A lesson with Prathom 5 this afternoon meant playing yet another barely comprehensible game with them on the field.
However, this time I think that I may have been able to understand it. Let’s see how far I can get with an explanation.
The game is called ‘What Is He’ and involves one student being blindfolded and standing in the middle of a circle. The students making up that circle then rotate around whilst singing a song from their workbooks.
As can be seen in the lyrics, the song eventually decides that the ‘he’ in the title is a fisherman and the student in the middle is asked if he will eat a live fish or a dead fish. I have no idea where this fisherman assumption comes from, but trust me, just go with it.
From what I can gather, if the student says they’ll eat a live fish, they then have to walk to someone in the circle, blindfold still attached, and work out who they are by touching their face. If they get it correct, that person is then blindfolded and sent into the middle.
If they say that they will eat a dead fish, the circle students runs at the blindfolded kid in the middle and try to grab them, whilst blindfolded kid has to try to grab someone who is running at them. I think.
Ok, so maybe I haven’t got this one as nailed down as I first thought, but considering I spend most of my time during these games trying to work out what is going on I’d say it’s an improvement. They’re fast becoming the best parts of my teaching week though, mainly because they’re entertaining to watch, and the one pattern I have noticed is that all of these games seem to end with the kids running around and tripping over each other. I wonder if that’s intentional.
Watphachi School have a policy in force at the moment that requires each teacher to visit a certain number of student houses and interview their parents. This evening marked Bubpha’s turn to undertake interviews, so I went with her as she visited some of the homes of students, ranging from Prathoms 1 to 3. All of the houses we visited were down the same street as the school so we didn’t have to walk very far, and as well as having too many drinks handed at me during pretty much every house visit we made, I got to see some notable contrasts in the backgrounds of some of the schoolchildren.
The questions Bubpha asked the parents were fairly standard; mostly they were about how their children travelled to school, and how much English work they did at home. As she was sitting down with the first three houses we visited I noticed how clean and spacious their front rooms were, mostly containing modern furniture pointing towards widescreen TVs and large Buddhist shrines on display to the room’s side.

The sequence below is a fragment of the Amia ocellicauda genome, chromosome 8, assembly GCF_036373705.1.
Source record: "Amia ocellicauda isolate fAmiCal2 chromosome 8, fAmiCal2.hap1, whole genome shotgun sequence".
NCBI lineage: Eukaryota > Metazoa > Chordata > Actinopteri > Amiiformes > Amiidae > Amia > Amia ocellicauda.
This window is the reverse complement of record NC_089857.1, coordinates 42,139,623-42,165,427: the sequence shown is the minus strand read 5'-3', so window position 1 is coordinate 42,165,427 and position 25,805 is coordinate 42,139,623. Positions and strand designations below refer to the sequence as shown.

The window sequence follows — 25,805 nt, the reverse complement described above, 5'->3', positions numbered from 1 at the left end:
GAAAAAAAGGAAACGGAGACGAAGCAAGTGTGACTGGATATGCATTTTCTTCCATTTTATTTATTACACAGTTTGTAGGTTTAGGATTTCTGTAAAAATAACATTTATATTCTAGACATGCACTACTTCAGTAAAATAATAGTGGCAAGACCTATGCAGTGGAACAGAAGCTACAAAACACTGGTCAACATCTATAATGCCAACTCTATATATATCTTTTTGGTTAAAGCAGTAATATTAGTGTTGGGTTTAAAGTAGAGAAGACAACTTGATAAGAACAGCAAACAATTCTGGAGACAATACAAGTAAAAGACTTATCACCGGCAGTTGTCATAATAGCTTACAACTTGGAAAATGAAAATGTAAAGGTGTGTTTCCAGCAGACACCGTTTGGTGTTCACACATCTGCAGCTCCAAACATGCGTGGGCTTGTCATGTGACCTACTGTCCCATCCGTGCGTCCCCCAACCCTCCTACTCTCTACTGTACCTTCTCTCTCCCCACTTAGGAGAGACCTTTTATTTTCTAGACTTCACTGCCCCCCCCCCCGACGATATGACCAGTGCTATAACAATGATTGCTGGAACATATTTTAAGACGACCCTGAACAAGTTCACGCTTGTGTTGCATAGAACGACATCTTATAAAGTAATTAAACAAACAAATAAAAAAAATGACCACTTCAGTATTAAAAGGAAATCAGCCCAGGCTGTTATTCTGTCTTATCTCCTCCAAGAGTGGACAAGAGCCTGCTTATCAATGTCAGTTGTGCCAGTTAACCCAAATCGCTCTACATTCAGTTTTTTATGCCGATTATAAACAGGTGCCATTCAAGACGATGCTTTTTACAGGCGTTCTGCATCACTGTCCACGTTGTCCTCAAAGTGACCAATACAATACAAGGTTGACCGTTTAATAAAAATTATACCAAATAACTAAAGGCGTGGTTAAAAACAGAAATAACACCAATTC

Eventually we made our way round the corner from the school and into the Phachi temple grounds, where we visited several houses that I hadn’t even noticed during the other occasions I’d visited the temple. These homes definitely weren’t examples of extreme poverty – they had roughly the same facilities that I have in my schoolhouse – but they were a notable contrast to where we’d just visited only slightly up the road. The metal sheet roofs and slightly run-down look suggested that these were more shacks than they were houses – Bubpha told me that they were owned by the temple and that the residents paid 100 baht a month as rent – and the one room I saw in each house consisted of only a double bed which took up most of the area.
I guess interviewing parents with completely different home backgrounds, as we did today, may provide some interesting differences in their answers about the school and their children, which was probably the intention with these home visits. Regardless, it was an insightful, if a little jarring, look into the divides of wealth that exist within the families that send their kids to Watphachi School everyday.
We were caught in the beginning of a thunderstorm as we walked back to school and ended up sheltering in one of the hallways for a while. Chao Qui the stray dog joined us, as it turns out that he’s actually a complete pansy and is scared of thunder, so I watched as he tried to hide under chairs rather than lay out in the open and sniff around me until I gave him attention.
He seems to like me a lot now, and since I’ve got into a habit of fussing him when I’m lounging around outside he’s started following me everywhere. Infact, as I write this I can see him from the gap in my door, as he’s sleeping on the top step of the schoolhouse. At least I know he has my back.